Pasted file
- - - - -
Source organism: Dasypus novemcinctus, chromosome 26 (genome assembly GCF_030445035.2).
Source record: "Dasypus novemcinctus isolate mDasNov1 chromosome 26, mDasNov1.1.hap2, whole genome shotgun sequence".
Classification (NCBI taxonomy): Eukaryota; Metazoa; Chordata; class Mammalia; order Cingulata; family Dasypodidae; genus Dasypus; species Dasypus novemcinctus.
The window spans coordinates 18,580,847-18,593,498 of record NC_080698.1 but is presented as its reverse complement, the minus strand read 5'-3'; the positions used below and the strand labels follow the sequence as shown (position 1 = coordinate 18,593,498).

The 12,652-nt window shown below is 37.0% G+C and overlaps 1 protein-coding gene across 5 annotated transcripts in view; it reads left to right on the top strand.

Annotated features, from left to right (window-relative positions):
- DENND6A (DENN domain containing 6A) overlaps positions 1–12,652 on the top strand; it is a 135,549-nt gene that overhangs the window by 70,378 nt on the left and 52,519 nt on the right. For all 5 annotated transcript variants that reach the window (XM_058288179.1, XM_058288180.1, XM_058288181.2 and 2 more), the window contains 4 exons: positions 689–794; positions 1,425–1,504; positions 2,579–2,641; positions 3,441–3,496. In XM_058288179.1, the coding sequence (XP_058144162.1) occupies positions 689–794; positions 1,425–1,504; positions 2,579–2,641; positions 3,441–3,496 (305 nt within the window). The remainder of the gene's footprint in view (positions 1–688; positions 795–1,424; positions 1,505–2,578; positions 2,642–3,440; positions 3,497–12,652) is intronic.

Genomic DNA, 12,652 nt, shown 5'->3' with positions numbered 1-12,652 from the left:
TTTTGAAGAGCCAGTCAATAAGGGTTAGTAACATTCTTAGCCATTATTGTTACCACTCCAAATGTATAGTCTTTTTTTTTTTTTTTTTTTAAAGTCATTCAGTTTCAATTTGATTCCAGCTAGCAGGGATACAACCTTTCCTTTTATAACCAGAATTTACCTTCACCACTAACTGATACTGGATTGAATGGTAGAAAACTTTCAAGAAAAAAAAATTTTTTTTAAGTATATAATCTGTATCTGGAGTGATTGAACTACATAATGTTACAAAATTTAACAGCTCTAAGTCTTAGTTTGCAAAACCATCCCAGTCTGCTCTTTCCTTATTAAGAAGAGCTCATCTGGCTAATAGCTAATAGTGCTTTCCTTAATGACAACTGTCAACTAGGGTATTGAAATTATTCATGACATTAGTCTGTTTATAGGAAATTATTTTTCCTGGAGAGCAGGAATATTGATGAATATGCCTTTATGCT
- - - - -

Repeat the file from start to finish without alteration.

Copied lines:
Source organism: Dasypus novemcinctus, chromosome 26 (genome assembly GCF_030445035.2).
Source record: "Dasypus novemcinctus isolate mDasNov1 chromosome 26, mDasNov1.1.hap2, whole genome shotgun sequence".
Classification (NCBI taxonomy): Eukaryota; Metazoa; Chordata; class Mammalia; order Cingulata; family Dasypodidae; genus Dasypus; species Dasypus novemcinctus.
The window spans coordinates 18,580,847-18,593,498 of record NC_080698.1 but is presented as its reverse complement, the minus strand read 5'-3'; the positions used below and the strand labels follow the sequence as shown (position 1 = coordinate 18,593,498).

The 12,652-nt window shown below is 37.0% G+C and overlaps 1 protein-coding gene across 5 annotated transcripts in view; it reads left to right on the top strand.

Annotated features, from left to right (window-relative positions):
- DENND6A (DENN domain containing 6A) overlaps positions 1–12,652 on the top strand; it is a 135,549-nt gene that overhangs the window by 70,378 nt on the left and 52,519 nt on the right. For all 5 annotated transcript variants that reach the window (XM_058288179.1, XM_058288180.1, XM_058288181.2 and 2 more), the window contains 4 exons: positions 689–794; positions 1,425–1,504; positions 2,579–2,641; positions 3,441–3,496. In XM_058288179.1, the coding sequence (XP_058144162.1) occupies positions 689–794; positions 1,425–1,504; positions 2,579–2,641; positions 3,441–3,496 (305 nt within the window). The remainder of the gene's footprint in view (positions 1–688; positions 795–1,424; positions 1,505–2,578; positions 2,642–3,440; positions 3,497–12,652) is intronic.

Genomic DNA, 12,652 nt, shown 5'->3' with positions numbered 1-12,652 from the left:
TTTTGAAGAGCCAGTCAATAAGGGTTAGTAACATTCTTAGCCATTATTGTTACCACTCCAAATGTATAGTCTTTTTTTTTTTTTTTTTTTAAAGTCATTCAGTTTCAATTTGATTCCAGCTAGCAGGGATACAACCTTTCCTTTTATAACCAGAATTTACCTTCACCACTAACTGATACTGGATTGAATGGTAGAAAACTTTCAAGAAAAAAAAATTTTTTTTAAGTATATAATCTGTATCTGGAGTGATTGAACTACATAATGTTACAAAATTTAACAGCTCTAAGTCTTAGTTTGCAAAACCATCCCAGTCTGCTCTTTCCTTATTAAGAAGAGCTCATCTGGCTAATAGCTAATAGTGCTTTCCTTAATGACAACTGTCAACTAGGGTATTGAAATTATTCATGACATTAGTCTGTTTATAGGAAATTATTTTTCCTGGAGAGCAGGAATATTGATGAATATGCCTTTATGCT